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I have 2 numeric vectors:

A = [1] 0.09112019 0.01648917 0.09959314 0.18508083 0.43382979 0.47615469 0.02759358 0.20501685 0.11723475
[10] 0.25235056 1.01360047 0.23293548 0.02809754 0.18917008 0.12235214 0.25779546 1.11210158 0.29427705
[19] 0.46955788 0.34303692 0.26483973 0.12400529 0.77529471 0.05599909 0.08754854 0.16293734 0.20511528
[28] 0.64192924 0.15366982 0.57283905 0.29810925 0.54156768 0.06472627 0.06320937 0.07423829 0.05349911
[37] 0.45069070 0.58086056 0.17868721 0.12797566 0.18313978 0.38640191 0.09796483 0.15190912

B = [1] 1586  200  315  489  200 2044  306  271  253  610  282  200  799  200  200  200  400  628  289  447  258
[22]  200  200  375  200  200  200  280  609  779  200  200  200  200  703  200  309  200  200  200  200  200
[43]  886  412

My hypothesis is that when A goes up, B also goes up, and I want to calculate the correlation between these two vectors and visualize it.

These two vectors are not normally distributed.

The scatterplot does not clearly show the correlation, it is very hard to infer anything from it. Pearson correlation gave me a negative correlation, while Spearman gave me a postivie correlation. Both of them gave very hight p-value, about 0.9, so both of them are not significant.

Hence, I cant figure it out.. I just need to find the correlation score, the right way.

This is the scatterplot:

enter image description here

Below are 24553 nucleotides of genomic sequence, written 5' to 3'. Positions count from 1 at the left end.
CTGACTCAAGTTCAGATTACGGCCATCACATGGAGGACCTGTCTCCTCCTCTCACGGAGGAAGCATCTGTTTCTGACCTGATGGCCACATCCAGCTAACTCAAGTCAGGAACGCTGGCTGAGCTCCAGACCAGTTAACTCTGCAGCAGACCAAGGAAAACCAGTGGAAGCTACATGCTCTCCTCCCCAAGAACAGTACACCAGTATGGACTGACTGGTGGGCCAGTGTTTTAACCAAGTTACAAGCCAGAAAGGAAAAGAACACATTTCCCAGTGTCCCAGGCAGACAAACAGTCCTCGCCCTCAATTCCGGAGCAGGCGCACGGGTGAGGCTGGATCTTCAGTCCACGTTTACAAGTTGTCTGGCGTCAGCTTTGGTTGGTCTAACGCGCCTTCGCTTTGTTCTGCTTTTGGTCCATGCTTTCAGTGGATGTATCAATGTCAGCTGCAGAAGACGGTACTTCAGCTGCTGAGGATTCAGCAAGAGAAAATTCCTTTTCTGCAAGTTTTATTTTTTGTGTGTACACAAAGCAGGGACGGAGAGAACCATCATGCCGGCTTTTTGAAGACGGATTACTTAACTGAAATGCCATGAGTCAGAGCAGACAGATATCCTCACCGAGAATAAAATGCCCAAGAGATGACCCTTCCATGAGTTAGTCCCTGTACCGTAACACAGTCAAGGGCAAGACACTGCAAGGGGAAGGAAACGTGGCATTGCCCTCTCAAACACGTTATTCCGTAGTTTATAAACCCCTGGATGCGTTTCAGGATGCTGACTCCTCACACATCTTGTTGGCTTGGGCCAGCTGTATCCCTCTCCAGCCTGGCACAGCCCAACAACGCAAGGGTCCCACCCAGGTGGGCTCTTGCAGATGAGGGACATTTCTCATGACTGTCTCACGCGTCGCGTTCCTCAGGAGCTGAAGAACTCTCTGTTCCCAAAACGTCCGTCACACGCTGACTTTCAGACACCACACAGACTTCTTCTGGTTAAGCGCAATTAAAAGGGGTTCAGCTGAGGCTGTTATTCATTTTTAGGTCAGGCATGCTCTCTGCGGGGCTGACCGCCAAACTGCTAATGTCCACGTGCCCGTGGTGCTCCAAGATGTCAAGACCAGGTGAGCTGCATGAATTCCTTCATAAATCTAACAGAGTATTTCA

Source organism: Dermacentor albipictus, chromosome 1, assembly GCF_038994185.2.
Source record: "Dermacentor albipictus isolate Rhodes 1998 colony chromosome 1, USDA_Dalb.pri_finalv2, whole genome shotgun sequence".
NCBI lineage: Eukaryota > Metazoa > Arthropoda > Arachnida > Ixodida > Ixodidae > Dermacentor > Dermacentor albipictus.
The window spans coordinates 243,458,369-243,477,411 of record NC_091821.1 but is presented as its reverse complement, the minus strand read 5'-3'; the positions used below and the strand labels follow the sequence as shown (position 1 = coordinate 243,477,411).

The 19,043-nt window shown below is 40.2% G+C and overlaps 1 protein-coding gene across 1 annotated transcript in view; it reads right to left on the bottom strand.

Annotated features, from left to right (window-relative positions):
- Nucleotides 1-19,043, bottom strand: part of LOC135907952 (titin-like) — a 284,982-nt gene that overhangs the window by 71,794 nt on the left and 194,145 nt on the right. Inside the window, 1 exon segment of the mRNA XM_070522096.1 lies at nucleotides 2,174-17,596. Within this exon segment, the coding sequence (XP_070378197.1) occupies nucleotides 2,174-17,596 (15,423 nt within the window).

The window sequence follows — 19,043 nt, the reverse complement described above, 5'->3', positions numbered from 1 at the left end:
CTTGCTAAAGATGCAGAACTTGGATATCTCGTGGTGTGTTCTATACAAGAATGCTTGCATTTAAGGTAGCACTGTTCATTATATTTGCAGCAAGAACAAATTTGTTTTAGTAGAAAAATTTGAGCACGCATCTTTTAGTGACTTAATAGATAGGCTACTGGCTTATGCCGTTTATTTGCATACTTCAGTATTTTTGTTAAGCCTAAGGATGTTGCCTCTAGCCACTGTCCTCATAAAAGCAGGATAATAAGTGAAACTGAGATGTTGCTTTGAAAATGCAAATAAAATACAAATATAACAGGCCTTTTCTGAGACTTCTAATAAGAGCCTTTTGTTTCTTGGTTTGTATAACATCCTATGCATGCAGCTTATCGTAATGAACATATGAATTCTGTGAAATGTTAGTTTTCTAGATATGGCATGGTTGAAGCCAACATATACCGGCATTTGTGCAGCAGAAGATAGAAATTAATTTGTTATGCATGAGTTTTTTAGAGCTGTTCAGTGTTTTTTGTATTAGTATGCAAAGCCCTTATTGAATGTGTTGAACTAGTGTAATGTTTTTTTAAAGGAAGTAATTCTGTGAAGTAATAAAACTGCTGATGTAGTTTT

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    $\begingroup$ Neither Spearman nor Pearson correlations make any assumptions about normality. You can always compute them provided each of the variables exhibits at least two distinct values. As always, you are best off by first examining the scatterplot. $\endgroup$
    – whuber
    Jun 23 at 20:59
  • $\begingroup$ As you have rightly observed, the scatter plot indicates no correlation. This is confirmed by the correlation coefficient $r_{xy}$, which is 0.05: values close to zero mean no correlation. The confidence interval for $r_{xy}$ is much wider (-0.25, 0.34), but it includes zero, which also inidcates that there is no correlation. $\endgroup$
    – cdalitz
    Jun 24 at 7:48
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    $\begingroup$ A correlation coefficient will add very little information and does not provide a useful description of these data. What do you really want to accomplish with your analysis? $\endgroup$
    – whuber
    Jun 24 at 14:26
  • $\begingroup$ For a better understanding of the data, I suggest plotting the transformed (e.g. log) values. There maybe more visible correlations afterward. $\endgroup$ Jun 24 at 14:56
  • $\begingroup$ @whuber well these two vectors are features in wide cancer study. There is a hypothesis that when one vector goes up, it makes the seond one go up also. We are trying to test that. $\endgroup$
    – PythonNoob
    Jun 25 at 9:39

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